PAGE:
What Is NYSE Arca?
NYSE Arca is an electronic securities exchange in the U.S. on which exchange-traded products (ETPs) and equities are listed. The exchange specializes in ETP listings, which include exchange-traded funds (ETFs), exchange-traded notes (ETNs), and exchange-traded vehicles (ETVs).
In addition to placing typical orders, NYSE Arca allows investors and traders to participate in opening and closing auctions in ETFs and place midpoint orders that sit between the bid and ask price.
- NYSE Arca is an electronic stock and exchange-traded product (ETP) order matching platform.
- NYSE Arca was formed from the 2006 merger of the New York Stock Exchange (NYSE) and Archipelago (Arca).
- NYSE Arca boasts the largest volume of ETF trading among all other exchanges in the world.
- NYSE Arca Options also allows for order matching and execution of listed options orders.
- Today, both NYSE and NYSE Arca are owned by the Intercontinental Exchange (ICE).
Understanding NYSE Arca
NYSE Arca is the world’s leading ETF exchange in terms of volume and listings. On March 31, 2021, the exchange had a commanding 17.35% of the ETF market share in the United States. It claimed to have 2,466 individual ETFs listed with $5.92 trillion in total assets under management (AUM). NYSE Arca also offers the narrowest bid-ask spreads and quotes the most time at the best prices across all U.S. ECNs.
Top NYSE Arca ETFs
The top 5 ETPs traded on the platform by AUM include the SPDR S&P 500 ETF Trust (SPY), iShares S&P 500 ETF (IVV), Vanguard Total Stock Market ETF (VTI), Vanguard S&P 500 ETF (VOO), and Invesco QQQ Trust (QQQ).
Much like other electronic communications networks (ECNs), NYSE Arca implements a liquidity fee/rebate program to improve overall market depth. For example, market makers (MMs) are charged a fee to remove liquidity and provided with a rebate for adding it. Fees and rebates typically hover around $0.003 per share.
NYSE Arca Membership
NYSE Arca offers three levels of exchange membership for financial firms that want to engage in market-making practices on the ECN. Standard market-making requires that members actively maintain a two-sided market at all times in the names that they make markets in. Lead market makers (LMMs) are the primary designated market maker in a given name and are held to more stringent standards and margin requirements.
The third status, ETP Holder, are financial institutions that do not wish to make markets but do want to use the exchange for order routing of exchange-traded products for their own books or on behalf of their brokerage clients.
As of summer 2021. NYSE Arca membership consists of around 150 member firms.
NYSE Arca Options
In addition to offering a wide breadth of exchange-traded products and other equities, the platform also matches orders and allows for crosses of listed options in conjunction with NYSE American (formerly AMEX) and the open-outcry trading floor of the Pacific Stock Exchange (PCX) in San Francisco, CA.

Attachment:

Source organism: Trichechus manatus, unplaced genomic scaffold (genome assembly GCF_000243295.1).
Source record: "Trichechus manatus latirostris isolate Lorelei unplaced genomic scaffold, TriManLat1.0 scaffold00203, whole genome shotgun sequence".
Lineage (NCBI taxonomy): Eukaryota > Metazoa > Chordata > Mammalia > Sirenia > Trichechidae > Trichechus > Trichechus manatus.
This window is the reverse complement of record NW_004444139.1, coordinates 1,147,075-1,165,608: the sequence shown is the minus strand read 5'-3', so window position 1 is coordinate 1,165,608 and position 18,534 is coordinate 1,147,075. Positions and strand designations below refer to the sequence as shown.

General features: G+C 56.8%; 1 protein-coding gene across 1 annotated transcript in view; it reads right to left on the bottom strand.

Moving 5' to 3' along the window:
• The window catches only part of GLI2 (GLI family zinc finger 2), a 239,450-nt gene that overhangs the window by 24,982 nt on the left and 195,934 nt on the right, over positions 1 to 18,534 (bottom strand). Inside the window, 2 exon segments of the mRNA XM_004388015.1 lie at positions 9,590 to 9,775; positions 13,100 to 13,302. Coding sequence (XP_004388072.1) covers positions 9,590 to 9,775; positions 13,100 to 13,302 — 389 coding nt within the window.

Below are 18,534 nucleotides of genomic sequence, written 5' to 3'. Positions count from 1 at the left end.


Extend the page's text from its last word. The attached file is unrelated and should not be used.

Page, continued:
NYSE Arca Options runs a model similar to its equities and ETP using a liquidity-focused market maker/taker model.
NYSE Arca and Cryptocurrency Listed Funds
In late 2017, NYSE Arca submitted an application to the Securities and Exchange Commission (SEC) to list two ETFs that track bitcoin futures contracts traded on the Cboe Options Exchange and the Chicago Mercantile Exchange (CME)—the ProShares Bitcoin ETF and the ProShares Short Bitcoin ETF.
While the SEC has traditionally been reluctant to approve bitcoin ETFs due to the cryptocurrency’s speculative and unregulated nature, in October 2021, trading began on the very first bitcoin ETF, the ProShares Bitcoin Strategy ETF (BITO).
The SEC may have been more receptive to this particular crypto ETF due to the fact that the fund does not invest directly in bitcoin and instead tracks CME bitcoin futures—the contracts that speculate on the future price of bitcoin. Many applications for crypto and bitcoin ETFs are still pending approval by the SEC. However, with the price of bitcoin reaching an all-time high of $66,000 after news broke of the ProShares ETF, many und managers are vying for the SEC's approval.
NYSE Arca History
NYSE Arca was formed in 2006 after the NYSE acquired Archipelago, a leading electronic exchange network. Created in 1996, Archipelago was one of the first ECNs to facilitate electronic trading on major U.S. exchanges, such as the Nasdaq and American Stock Exchange (AMEX), through the Archipelago Exchange (ArcaEx). ECNs allow for automated trading, passive order matching, after-hours trading, and instantaneous order execution.
By the mid-2000s, Archipelago's fast execution speeds and liquidity pools attracted widespread usage from institutional trading firms. Critics of the merger suggested it would end floor trading that has been in place since the NYSE’s inception in 1817. However, large-cap stocks continue to get traded on the NYSE using the open outcry method.
NYSE Arca FAQs
What Is the Difference Between the NYSE and the NYSE Arca?
The New York Stock Exchange (NYSE) is a physical and electronic stock exchange, while NYSE Arca is an electronic communications network (ECN) used for matching orders.
Which Stocks Are on NYSE Arca?
NYSE Arca lists more than 8,000 stocks and exchange-traded products. This means that virtually every individual stock and ETF traded on a U.S. stock exchange will also be available to trade on NYSE Arca.
Who Owns NYSE Arca?
NYSE Arca was formed when the NYSE acquired the Archipelago ECN in 2006. While both NYSE and NYSE Arca are now owned by the Intercontinental Exchange (ICE), they remain separate and distinct subsidiaries.